Crunching our way through a third bowl of chips, it was obvious that we weren’t in for a ho-hum taqueria meal. Not your standard issue, half-stale chips, these thick-cut specimens were fresh-fried and heavy on the salt, the way I like them.
Alongside was a ramekin of pale green tomatillo salsa with enough zing to create anticipation for what was to come. Mexican pop music blared, creating a bit of a thump, and cans of Corona were capped with wedges of lime. Literally everyone in the restaurant, servers included, appeared buoyant.
If you’re hoping to fill up on overstuffed, greasy tacos for cheap, Pisto’s isn’t a good fit.
Tacos here were three-bite affairs that reeked of quality rather than quantity. Double tortillas bursting with corn flavor contained a small mound of crackly al pastor, rendered faintly sweet by pineapple drippings.
Equally good was a version featuring three large, briny shrimp (no mystery crustaceans here) livened up simply with butter and citrus.
Continuing with a street-food theme, we shared a few ears of corn, lightly lathered with mild queso fresco and mayonnaise. Again, the high caliber of the star ingredient differentiated this dish from the norm as each kernel seemed to pop with sugar.
Though I doubt that a bacon-marinated hamburguesa qualifies as authentic south-of-the- border fare, Mrabe wisely transported the popular item over from Don Pisto’s, his original spot around the corner. It’s hard to go wrong with ground chuck literally marinated overnight in bacon, onions and, yes, bacon grease. Served on a toasted bun from neighboring Italian French Baking Company, this burger deserves a mention in any “best of” conversation – though I wish that it wasn’t served well-done.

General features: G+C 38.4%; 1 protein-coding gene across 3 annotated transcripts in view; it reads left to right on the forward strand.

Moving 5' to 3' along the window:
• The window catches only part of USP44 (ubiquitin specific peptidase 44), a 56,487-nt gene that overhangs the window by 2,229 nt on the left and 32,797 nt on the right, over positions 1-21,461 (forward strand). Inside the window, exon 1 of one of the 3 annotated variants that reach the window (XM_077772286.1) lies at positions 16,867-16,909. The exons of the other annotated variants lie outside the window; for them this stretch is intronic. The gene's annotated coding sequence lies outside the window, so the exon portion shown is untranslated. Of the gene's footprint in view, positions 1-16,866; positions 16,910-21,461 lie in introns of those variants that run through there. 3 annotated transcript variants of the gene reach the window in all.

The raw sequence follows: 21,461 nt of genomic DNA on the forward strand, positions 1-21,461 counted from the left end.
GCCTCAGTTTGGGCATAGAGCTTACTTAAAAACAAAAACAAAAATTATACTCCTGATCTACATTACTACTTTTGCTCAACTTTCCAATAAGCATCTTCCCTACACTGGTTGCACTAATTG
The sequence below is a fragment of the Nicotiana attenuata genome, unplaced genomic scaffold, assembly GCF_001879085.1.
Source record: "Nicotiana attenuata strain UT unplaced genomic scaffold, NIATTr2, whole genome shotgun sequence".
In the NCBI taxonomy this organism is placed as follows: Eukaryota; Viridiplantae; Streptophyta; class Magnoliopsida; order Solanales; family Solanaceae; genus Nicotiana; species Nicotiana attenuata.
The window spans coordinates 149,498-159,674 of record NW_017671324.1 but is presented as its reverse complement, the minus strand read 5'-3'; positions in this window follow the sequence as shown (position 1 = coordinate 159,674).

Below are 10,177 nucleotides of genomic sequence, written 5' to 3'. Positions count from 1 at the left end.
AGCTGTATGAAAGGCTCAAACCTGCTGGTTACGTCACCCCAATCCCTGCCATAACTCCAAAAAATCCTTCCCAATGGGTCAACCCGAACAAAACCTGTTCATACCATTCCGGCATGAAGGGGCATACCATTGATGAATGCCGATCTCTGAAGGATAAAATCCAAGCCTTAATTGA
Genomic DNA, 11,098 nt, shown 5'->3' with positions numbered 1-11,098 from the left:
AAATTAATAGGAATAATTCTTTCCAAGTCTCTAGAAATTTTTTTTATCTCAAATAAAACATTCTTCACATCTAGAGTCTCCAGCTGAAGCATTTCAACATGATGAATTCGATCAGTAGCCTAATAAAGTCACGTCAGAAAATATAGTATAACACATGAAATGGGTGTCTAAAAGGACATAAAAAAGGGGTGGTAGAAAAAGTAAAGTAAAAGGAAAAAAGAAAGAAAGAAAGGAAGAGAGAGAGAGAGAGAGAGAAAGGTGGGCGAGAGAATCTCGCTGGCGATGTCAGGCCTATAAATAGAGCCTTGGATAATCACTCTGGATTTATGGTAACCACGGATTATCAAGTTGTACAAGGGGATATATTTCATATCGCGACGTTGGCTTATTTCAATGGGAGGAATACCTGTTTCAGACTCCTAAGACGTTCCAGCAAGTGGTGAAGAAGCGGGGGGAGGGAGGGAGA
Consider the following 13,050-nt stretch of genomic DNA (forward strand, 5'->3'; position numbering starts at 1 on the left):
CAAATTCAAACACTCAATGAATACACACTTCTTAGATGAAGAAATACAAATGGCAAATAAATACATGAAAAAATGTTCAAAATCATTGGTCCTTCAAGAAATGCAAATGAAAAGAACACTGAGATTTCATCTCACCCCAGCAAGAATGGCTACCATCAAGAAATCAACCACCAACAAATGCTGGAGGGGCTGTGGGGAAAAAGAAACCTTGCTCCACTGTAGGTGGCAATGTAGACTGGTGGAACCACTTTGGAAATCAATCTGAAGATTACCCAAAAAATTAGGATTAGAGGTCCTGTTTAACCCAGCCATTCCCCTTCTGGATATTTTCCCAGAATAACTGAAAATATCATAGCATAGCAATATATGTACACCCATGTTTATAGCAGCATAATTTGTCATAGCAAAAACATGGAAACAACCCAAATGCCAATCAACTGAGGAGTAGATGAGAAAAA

A follow-up Saturday brunch went a bit clunkier. The waitstaff was still almost impossibly nice, but the kitchen, feeling the brunt of a dining room that went from empty to full in an instant, fell behind and got a bit sloppy. Guacamole desperately needed more salt and lime (we fixed it ourselves) to compete with those same amazing chips served alongside.
And after a 25-minute or so wait, we attacked a generous portion of chilaquiles only to find that it was basically eggs thrown on top of a pile of chips and drowned in a mild, watery sauce. It was more of a soup than the classic hangover breakfast.
Faith was restored during a final visit, in which a piping hot, cast-iron platter of wild mushroom enchiladas bathed in a clove-scented red gravy soothed the soul on a chilly evening. Served with greaseless refried beans and perfectly cooked rice, this dish was the embodiment of San Francisco’s sit-down Mexican restaurants of yore.
Though the kitschy art depicting the devil and a masked, naked woman playing cards might lead one to believe otherwise, Mrabe has the good sense not to mess with tradition when it comes to his food.
Location: 1310 Grant Ave. (at Vallejo Street), S.F.
Contact: (415) 317-4696, www.pistostacos.com
Hours: 10 a.m. to 10 p.m. Mondays-Saturdays
Price range: $3.25 to $19
Recommended dishes: Al pastor taco ($3.25), camarones taco ($3.25), hamburguesa ($11), enchiladas ($15)
Credit cards: Visa, Master Card